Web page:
In the sex-pheromone communication systems of moths, odorant receptor (Or) specificity as well as higher olfactory information processing in males should be finely tuned to the pheromone of conspecific females. Accordingly, male sex-pheromone preference should have diversified along with the diversification of female sex pheromones; however, the genetic mechanisms that facilitated the diversification of male preference are not well understood. Here, we explored the mechanisms involved in a drastic shift in sex-pheromone preference in the silkmoth Bombyx mori using spli mutants in which the genomic structure of the gene Bmacj6, which encodes a class IV POU domain transcription factor, is disrupted or its expression is repressed. B. mori females secrete an ∼11:1 mixture of bombykol and bombykal. Bombykol alone elicits full male courtship behavior, whereas bombykal alone shows no apparent activity. In the spli mutants, the behavioral responsiveness of males to bombykol was markedly reduced, whereas bombykal alone evoked full courtship behavior. The reduced response of spli males to bombykol was explained by the paucity of bombykol receptors on the male antennae. It was also found that, in the spli males, neurons projecting into the toroid, a compartment in the brain where bombykol receptor neurons normally project, responded strongly to bombykal. The present study highlights a POU domain transcription factor, Bmacj6, which may have caused a shift of sex-pheromone preference in B. mori through Or gene choice and/or axon targeting.
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"Analyses of silkmoths with a null mutation in Bmacj6, a homolog of D. melanogaster abnormal chemosensory jump6 (acj6) that encodes a class IV POU domain transcription factor, have provided insight into the genetic mechanisms that may modify pheromone specificity at the behavioral level in moths (Fujii et al., 2011). In D. melanogaster, the acj6 mutant displays abnormal olfactory behavior (Ayer and Carlson, 1991), and genetic and electrophysiological analyses have suggested that acj6 determines the OR gene choice and axon targeting of ORNs (Clyne et al., 1999; Komiyama et al., 2004). "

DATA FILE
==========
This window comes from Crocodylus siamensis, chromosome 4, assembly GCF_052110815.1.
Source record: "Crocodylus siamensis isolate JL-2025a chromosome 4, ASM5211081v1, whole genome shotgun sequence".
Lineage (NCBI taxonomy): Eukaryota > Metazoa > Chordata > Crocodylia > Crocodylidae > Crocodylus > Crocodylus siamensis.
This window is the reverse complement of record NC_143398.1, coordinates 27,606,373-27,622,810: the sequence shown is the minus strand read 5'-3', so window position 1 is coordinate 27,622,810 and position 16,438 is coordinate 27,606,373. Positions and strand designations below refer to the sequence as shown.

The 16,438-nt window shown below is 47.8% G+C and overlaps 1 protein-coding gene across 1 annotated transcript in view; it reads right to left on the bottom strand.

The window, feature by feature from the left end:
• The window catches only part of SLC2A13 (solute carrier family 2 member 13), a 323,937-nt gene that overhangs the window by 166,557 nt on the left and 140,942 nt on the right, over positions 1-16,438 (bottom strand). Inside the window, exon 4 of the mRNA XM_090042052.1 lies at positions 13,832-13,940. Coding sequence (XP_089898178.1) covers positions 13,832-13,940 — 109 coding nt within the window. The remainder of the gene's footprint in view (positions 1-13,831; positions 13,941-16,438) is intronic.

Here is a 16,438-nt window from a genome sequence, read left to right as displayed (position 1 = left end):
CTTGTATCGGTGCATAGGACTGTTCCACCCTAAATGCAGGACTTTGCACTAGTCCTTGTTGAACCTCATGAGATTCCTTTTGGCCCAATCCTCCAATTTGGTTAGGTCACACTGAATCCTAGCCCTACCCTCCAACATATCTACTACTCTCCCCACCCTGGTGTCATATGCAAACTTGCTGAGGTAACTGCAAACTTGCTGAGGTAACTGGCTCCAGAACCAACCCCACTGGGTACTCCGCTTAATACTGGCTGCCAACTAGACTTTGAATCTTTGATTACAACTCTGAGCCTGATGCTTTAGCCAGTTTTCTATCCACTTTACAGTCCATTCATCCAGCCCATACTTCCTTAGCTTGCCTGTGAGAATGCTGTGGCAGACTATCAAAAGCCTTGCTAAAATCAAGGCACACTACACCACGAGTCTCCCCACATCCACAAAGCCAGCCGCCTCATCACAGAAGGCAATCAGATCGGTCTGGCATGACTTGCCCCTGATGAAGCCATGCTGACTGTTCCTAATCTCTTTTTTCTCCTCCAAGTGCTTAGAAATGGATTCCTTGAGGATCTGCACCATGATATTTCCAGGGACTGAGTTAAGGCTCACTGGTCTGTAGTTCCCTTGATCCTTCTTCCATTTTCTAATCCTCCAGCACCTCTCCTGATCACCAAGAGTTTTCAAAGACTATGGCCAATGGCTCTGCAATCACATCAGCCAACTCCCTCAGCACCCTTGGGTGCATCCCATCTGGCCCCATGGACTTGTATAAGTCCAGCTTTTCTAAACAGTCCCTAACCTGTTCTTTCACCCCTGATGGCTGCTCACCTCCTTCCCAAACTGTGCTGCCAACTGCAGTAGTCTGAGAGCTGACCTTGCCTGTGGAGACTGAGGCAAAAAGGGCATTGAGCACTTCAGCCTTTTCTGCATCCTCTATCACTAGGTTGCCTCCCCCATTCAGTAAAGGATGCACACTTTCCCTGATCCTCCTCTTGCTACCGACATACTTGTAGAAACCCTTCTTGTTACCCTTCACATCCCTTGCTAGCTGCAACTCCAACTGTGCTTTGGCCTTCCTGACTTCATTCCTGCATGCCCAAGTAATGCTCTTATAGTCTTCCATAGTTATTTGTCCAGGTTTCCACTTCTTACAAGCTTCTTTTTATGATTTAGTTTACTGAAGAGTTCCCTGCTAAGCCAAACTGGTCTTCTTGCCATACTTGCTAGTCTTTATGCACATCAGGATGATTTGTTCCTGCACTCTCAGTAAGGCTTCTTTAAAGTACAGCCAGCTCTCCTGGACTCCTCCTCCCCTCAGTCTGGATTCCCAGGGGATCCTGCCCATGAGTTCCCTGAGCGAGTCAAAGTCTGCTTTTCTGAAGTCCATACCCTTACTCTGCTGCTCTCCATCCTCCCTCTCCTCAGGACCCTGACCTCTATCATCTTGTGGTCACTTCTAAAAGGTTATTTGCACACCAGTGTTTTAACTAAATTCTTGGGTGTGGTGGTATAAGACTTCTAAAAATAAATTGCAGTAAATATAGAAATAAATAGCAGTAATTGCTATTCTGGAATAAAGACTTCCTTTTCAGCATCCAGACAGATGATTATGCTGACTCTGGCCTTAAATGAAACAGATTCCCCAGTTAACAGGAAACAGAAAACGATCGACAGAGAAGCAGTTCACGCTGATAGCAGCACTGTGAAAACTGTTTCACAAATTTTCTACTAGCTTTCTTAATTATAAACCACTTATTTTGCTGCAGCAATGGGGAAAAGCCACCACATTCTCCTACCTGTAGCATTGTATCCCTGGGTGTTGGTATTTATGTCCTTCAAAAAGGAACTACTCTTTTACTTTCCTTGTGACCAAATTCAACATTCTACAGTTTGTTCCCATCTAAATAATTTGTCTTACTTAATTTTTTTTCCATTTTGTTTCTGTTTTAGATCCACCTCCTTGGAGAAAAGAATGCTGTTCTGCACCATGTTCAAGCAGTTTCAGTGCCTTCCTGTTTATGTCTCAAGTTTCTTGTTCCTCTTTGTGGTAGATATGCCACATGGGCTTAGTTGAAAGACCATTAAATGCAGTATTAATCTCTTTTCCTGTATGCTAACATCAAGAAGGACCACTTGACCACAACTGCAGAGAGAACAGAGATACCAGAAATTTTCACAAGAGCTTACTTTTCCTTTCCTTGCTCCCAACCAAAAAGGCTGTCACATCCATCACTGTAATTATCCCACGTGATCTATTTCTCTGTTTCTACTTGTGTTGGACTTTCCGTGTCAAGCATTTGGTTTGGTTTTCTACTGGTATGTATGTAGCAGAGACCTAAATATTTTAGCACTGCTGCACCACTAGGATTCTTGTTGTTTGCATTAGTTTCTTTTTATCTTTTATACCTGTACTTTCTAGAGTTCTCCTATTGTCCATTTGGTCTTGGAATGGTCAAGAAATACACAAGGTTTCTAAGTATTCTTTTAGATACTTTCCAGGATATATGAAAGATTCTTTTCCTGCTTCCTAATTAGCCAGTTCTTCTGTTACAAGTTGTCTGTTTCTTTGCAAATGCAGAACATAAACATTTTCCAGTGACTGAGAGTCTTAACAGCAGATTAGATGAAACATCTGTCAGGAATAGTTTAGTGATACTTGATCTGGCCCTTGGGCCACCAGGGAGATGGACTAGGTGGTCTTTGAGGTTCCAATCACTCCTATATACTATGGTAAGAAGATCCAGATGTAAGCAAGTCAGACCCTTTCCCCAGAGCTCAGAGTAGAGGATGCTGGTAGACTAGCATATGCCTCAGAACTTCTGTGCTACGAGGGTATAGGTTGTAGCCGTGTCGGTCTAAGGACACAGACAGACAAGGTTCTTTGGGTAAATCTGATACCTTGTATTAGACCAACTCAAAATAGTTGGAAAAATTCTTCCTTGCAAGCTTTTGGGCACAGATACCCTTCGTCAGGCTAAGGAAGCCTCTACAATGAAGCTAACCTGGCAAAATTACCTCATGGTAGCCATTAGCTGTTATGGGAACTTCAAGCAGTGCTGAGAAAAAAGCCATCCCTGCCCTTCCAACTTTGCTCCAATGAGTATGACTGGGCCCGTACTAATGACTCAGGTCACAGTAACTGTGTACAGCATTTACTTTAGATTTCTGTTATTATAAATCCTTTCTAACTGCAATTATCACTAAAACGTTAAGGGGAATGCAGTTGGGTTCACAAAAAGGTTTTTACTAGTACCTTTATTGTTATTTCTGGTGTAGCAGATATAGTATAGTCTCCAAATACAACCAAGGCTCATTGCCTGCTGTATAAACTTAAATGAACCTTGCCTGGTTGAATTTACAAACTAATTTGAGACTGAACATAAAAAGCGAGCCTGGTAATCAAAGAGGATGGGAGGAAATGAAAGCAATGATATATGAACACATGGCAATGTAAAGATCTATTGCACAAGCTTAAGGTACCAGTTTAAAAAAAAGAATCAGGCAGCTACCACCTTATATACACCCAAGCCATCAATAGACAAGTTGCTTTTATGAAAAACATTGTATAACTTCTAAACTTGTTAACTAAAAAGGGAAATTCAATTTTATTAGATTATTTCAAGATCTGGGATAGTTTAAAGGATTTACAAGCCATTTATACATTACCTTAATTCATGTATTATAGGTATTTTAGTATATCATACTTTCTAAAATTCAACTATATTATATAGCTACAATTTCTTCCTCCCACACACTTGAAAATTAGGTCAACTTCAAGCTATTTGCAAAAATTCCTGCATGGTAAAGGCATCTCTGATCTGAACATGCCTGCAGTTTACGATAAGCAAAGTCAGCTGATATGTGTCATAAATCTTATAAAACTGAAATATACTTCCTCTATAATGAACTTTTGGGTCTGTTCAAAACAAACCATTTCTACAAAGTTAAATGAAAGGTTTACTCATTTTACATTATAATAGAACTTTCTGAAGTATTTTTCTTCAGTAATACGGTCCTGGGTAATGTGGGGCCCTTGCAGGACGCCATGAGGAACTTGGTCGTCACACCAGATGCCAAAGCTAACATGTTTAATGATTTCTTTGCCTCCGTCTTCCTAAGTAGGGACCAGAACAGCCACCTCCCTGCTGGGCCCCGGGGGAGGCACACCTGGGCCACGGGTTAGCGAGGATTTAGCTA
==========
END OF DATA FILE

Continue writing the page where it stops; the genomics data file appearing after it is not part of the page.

[Show abstract][Hide abstract] ABSTRACT: Male moths locate their mates using species-specific sex pheromones emitted by conspecific females. One striking feature of sex pheromone recognition in males is the high degree of specificity and sensitivity at all levels, from the primary sensory processes to behavior. The silkmoth Bombyx mori is an excellent model insect in which to decipher the underlying mechanisms of sex pheromone recognition due to its simple sex pheromone communication system, where a single pheromone component, bombykol, elicits the full sexual behavior of male moths. Various technical advancements that cover all levels of analysis from molecular to behavioral also allow the systematic analysis of pheromone recognition mechanisms. Sex pheromone signals are detected by pheromone receptors expressed in olfactory receptor neurons in the pheromone-sensitive sensilla trichodea on male antennae. The signals are transmitted to the first olfactory processing center, the antennal lobe (AL), and then are processed further in the higher centers (mushroom body and lateral protocerebrum) to elicit orientation behavior toward females. In recent years, significant progress has been made elucidating the molecular mechanisms underlying the detection of sex pheromones. In addition, extensive studies of the AL and higher centers have provided insights into the neural basis of pheromone processing in the silkmoth brain. This review describes these latest advances, and discusses what these advances have revealed about the mechanisms underlying the specific and sensitive recognition of sex pheromones in the silkmoth.
Frontiers in Physiology 03/2014; 5:125. DOI:10.3389/fphys.2014.00125 · 3.53 Impact Factor